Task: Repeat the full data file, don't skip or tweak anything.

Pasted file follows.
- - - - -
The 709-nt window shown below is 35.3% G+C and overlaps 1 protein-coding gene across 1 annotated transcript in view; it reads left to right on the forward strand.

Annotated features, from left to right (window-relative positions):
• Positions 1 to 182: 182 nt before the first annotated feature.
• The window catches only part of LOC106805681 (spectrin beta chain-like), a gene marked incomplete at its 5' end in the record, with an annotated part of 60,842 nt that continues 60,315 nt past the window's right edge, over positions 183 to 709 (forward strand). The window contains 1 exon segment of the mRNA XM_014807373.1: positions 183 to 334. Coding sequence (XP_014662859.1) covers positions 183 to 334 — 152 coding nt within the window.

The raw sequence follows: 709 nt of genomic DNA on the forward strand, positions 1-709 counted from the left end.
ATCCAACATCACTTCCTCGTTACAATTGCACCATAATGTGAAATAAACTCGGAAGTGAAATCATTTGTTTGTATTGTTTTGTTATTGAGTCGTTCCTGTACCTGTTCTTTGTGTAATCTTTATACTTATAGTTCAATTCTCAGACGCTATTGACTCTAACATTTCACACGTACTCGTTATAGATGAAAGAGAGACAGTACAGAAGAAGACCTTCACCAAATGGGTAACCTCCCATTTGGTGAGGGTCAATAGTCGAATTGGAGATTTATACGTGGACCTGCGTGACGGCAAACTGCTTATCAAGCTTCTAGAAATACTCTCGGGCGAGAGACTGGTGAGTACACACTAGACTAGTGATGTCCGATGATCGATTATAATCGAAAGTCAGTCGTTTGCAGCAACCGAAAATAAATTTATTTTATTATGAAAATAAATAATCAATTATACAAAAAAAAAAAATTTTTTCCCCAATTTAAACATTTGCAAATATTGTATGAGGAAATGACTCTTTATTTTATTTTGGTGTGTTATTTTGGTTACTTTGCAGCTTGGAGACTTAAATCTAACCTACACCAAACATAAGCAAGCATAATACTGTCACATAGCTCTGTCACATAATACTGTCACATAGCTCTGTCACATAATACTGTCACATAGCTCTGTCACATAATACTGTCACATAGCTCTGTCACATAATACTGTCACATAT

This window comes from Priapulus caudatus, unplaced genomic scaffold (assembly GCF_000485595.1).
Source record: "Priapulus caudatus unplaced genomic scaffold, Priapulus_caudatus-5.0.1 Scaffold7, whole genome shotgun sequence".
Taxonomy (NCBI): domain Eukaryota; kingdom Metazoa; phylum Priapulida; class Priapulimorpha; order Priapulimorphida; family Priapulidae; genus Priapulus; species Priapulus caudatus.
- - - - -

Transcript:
The 709-nt window shown below is 35.3% G+C and overlaps 1 protein-coding gene across 1 annotated transcript in view; it reads left to right on the forward strand.

Annotated features, from left to right (window-relative positions):
• Positions 1 to 182: 182 nt before the first annotated feature.
• The window catches only part of LOC106805681 (spectrin beta chain-like), a gene marked incomplete at its 5' end in the record, with an annotated part of 60,842 nt that continues 60,315 nt past the window's right edge, over positions 183 to 709 (forward strand). The window contains 1 exon segment of the mRNA XM_014807373.1: positions 183 to 334. Coding sequence (XP_014662859.1) covers positions 183 to 334 — 152 coding nt within the window.

The raw sequence follows: 709 nt of genomic DNA on the forward strand, positions 1-709 counted from the left end.
ATCCAACATCACTTCCTCGTTACAATTGCACCATAATGTGAAATAAACTCGGAAGTGAAATCATTTGTTTGTATTGTTTTGTTATTGAGTCGTTCCTGTACCTGTTCTTTGTGTAATCTTTATACTTATAGTTCAATTCTCAGACGCTATTGACTCTAACATTTCACACGTACTCGTTATAGATGAAAGAGAGACAGTACAGAAGAAGACCTTCACCAAATGGGTAACCTCCCATTTGGTGAGGGTCAATAGTCGAATTGGAGATTTATACGTGGACCTGCGTGACGGCAAACTGCTTATCAAGCTTCTAGAAATACTCTCGGGCGAGAGACTGGTGAGTACACACTAGACTAGTGATGTCCGATGATCGATTATAATCGAAAGTCAGTCGTTTGCAGCAACCGAAAATAAATTTATTTTATTATGAAAATAAATAATCAATTATACAAAAAAAAAAAATTTTTTCCCCAATTTAAACATTTGCAAATATTGTATGAGGAAATGACTCTTTATTTTATTTTGGTGTGTTATTTTGGTTACTTTGCAGCTTGGAGACTTAAATCTAACCTACACCAAACATAAGCAAGCATAATACTGTCACATAGCTCTGTCACATAATACTGTCACATAGCTCTGTCACATAATACTGTCACATAGCTCTGTCACATAATACTGTCACATAGCTCTGTCACATAATACTGTCACATAT

This window comes from Priapulus caudatus, unplaced genomic scaffold (assembly GCF_000485595.1).
Source record: "Priapulus caudatus unplaced genomic scaffold, Priapulus_caudatus-5.0.1 Scaffold7, whole genome shotgun sequence".
Taxonomy (NCBI): domain Eukaryota; kingdom Metazoa; phylum Priapulida; class Priapulimorpha; order Priapulimorphida; family Priapulidae; genus Priapulus; species Priapulus caudatus.